September 8, 2009 in City

Panel tackles education

Committee of lawmakers, educators charged with recommending reform and finding ways to fund it
Donna Gordon Blankinship Associated Press
The Spokesman-Review photo

(Full-size photo)

Tasks at hand

Jobs assigned by the 2009 Legislature to the committee include:

•Finding new sources of revenue for public schools.

•Building a framework for distributing dollars based on the idea of a “prototypical school,” and creating a timeline for transforming the current system toward one based on model schools.

•Establishing a definition of basic education for the state, and deciding whether expenses like technology and preschool should be included.

•Demystifying the way the state allocates education dollars so any parent could understand their school district’s budget and track the money the state sends to their community.

•Considering a new support system for beginning teachers.

•Creating a new salary schedule for teachers based on how much people in similar fields make.

SEATTLE – They haven’t found a single new dollar to pay for their ideas, but state lawmakers and education officials are pushing ahead with plans to start implementing education reform.

A new education reform committee recently held its first meeting. It is chaired by the superintendent of public instruction and counts among its members the speaker of the House and the chair of the Senate Education Committee, so the political will to move on is there.

But some of the faces around the table have sat at similar meetings, battling similar issues for years.

First came the governor’s Washington Learns task force that published an ambitious plan to improve education in 2006. That report led to the state’s new Early Learning Department, but the Legislature could not find the money to implement most of the other ideas.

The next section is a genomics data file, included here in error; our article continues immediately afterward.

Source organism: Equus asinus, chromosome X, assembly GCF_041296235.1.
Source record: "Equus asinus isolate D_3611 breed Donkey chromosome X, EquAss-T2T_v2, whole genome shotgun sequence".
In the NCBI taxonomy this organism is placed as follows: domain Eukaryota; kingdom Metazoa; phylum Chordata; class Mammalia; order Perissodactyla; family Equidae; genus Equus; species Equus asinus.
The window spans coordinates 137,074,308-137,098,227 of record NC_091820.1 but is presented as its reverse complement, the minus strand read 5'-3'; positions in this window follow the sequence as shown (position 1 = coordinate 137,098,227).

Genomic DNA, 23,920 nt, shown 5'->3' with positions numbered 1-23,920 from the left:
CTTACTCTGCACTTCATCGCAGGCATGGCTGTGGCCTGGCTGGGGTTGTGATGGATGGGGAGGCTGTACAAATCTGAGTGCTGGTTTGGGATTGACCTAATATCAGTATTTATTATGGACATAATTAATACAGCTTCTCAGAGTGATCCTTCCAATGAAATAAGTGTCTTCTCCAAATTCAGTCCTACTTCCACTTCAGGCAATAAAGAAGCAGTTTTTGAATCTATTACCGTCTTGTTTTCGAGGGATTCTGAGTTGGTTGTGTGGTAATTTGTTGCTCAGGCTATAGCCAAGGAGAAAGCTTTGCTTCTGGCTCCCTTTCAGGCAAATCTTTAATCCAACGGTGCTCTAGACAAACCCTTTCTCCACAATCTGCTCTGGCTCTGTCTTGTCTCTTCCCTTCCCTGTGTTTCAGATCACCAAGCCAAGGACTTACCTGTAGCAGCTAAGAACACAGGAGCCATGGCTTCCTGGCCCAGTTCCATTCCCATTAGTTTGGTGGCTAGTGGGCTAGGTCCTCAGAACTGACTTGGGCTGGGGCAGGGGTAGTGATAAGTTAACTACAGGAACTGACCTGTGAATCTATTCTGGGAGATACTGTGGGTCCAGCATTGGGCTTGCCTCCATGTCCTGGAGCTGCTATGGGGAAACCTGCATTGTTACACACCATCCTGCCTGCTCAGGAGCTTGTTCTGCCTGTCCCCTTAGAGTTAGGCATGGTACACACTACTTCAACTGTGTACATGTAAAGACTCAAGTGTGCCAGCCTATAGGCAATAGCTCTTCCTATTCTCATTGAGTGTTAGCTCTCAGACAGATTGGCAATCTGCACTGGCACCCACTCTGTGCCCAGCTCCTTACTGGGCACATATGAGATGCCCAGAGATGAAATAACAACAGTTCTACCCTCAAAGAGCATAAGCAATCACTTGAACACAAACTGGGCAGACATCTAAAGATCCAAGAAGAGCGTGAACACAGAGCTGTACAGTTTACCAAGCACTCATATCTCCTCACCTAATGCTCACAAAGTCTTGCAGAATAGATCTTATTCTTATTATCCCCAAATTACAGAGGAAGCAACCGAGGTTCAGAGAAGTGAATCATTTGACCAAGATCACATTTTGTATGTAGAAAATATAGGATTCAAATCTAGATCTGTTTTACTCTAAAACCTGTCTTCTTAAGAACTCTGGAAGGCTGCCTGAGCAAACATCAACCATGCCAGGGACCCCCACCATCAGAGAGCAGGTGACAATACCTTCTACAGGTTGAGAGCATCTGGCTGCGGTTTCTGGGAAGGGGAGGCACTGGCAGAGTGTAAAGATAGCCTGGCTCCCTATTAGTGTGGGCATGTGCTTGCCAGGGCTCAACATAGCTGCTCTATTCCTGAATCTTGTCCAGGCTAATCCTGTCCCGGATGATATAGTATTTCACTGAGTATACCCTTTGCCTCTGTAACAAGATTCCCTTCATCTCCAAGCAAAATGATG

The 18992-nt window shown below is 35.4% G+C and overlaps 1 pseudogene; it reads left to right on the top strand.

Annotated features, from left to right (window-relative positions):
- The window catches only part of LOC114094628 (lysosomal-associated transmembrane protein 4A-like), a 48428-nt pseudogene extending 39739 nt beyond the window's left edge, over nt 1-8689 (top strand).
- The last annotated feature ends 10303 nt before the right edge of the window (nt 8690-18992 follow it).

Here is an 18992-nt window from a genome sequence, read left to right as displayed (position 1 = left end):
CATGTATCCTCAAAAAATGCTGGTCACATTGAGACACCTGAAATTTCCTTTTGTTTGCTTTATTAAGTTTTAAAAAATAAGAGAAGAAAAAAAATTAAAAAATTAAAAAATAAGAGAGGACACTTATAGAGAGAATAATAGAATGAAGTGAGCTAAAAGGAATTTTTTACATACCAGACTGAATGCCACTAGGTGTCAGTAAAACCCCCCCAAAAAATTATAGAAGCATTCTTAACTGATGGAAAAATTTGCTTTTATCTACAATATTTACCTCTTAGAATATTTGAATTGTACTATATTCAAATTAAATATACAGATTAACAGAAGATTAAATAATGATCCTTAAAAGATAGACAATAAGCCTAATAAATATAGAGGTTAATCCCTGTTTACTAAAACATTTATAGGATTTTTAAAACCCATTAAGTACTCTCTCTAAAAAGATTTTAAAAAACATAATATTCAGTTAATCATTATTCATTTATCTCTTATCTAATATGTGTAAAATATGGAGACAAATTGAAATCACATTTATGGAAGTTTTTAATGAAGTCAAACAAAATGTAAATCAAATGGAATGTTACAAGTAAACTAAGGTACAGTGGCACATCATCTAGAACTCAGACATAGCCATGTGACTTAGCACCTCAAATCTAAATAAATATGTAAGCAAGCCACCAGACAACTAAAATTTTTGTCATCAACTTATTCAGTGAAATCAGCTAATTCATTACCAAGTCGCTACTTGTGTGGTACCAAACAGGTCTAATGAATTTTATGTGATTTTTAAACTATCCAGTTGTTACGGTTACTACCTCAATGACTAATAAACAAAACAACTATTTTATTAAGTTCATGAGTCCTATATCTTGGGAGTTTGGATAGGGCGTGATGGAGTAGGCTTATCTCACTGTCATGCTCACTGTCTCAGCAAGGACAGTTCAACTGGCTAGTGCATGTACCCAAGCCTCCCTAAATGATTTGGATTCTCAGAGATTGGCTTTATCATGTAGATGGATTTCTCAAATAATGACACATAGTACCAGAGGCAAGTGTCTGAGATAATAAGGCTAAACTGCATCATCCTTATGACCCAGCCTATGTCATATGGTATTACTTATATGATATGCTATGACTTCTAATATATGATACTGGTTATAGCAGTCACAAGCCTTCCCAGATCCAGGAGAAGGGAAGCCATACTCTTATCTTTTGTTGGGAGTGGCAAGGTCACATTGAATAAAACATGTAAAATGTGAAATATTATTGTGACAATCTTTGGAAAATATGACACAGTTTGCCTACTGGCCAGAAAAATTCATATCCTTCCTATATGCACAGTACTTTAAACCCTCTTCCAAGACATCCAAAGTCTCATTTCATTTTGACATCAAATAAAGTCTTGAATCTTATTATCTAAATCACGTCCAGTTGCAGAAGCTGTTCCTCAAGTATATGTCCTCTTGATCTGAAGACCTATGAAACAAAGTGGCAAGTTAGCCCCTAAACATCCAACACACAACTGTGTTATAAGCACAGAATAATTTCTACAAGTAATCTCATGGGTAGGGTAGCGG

Then came the reinvented State Board of Education, which moved ahead on some related ideas, including new high school math requirements and a proposal to require high school students to earn 24 credits instead of 19 to graduate.

Next, the Basic Education Finance Task Force, wrote a road map last summer for completely changing the way the state distributes its education dollars. The task force’s ambitious plans would cost an estimated $3 billion to $4 billion a year, on top of the $7 billion a year the state already spends on education.

The 2009 Legislature adopted some of the task force’s ideas and put a new group, the Quality Education Council, in charge of implementing the plan, but with a new twist. This time, the task force is also in charge of finding the money to pay for the changes.

Rep. Skip Priest, R-Federal Way, has sat around many education reform tables, including Washington Learns and the Basic Education Finance Task Force.

“I think it’s time we have a sense of urgency about this issue,” Priest said after the Quality Education Council held its first meeting at the end of August.

Priest believes two pending state lawsuits will help light the fire under the seats of committee members: a Federal Way lawsuit before the state Supreme Court and a suit brought by a coalition of school districts and community groups that is being heard in King County.

Both lawsuits focus on whether the state is meeting its constitutional responsibility to amply cover the costs of educating all students in Washington.

The council has a number of interim deadlines but is expected to complete the current work on school budget reform by Sept. 1, 2018, and then meet every few years to update the state’s definition of basic education.

Committee member and House Speaker Frank Chopp, D-Seattle, said lawmakers keep returning to the issue of public school reform because the need to invest in public schools is an ongoing issue.

“We can always do better and that’s what we plan to do,” he said.

Dorn, who was chosen to chair the council at its first meeting, said he sees this effort as education reform part two. Part one was requiring students to improve their academic performance to reach grade level. “Now we need funding to allow students to have a reasonable chance to meet their potential,” Dorn said.

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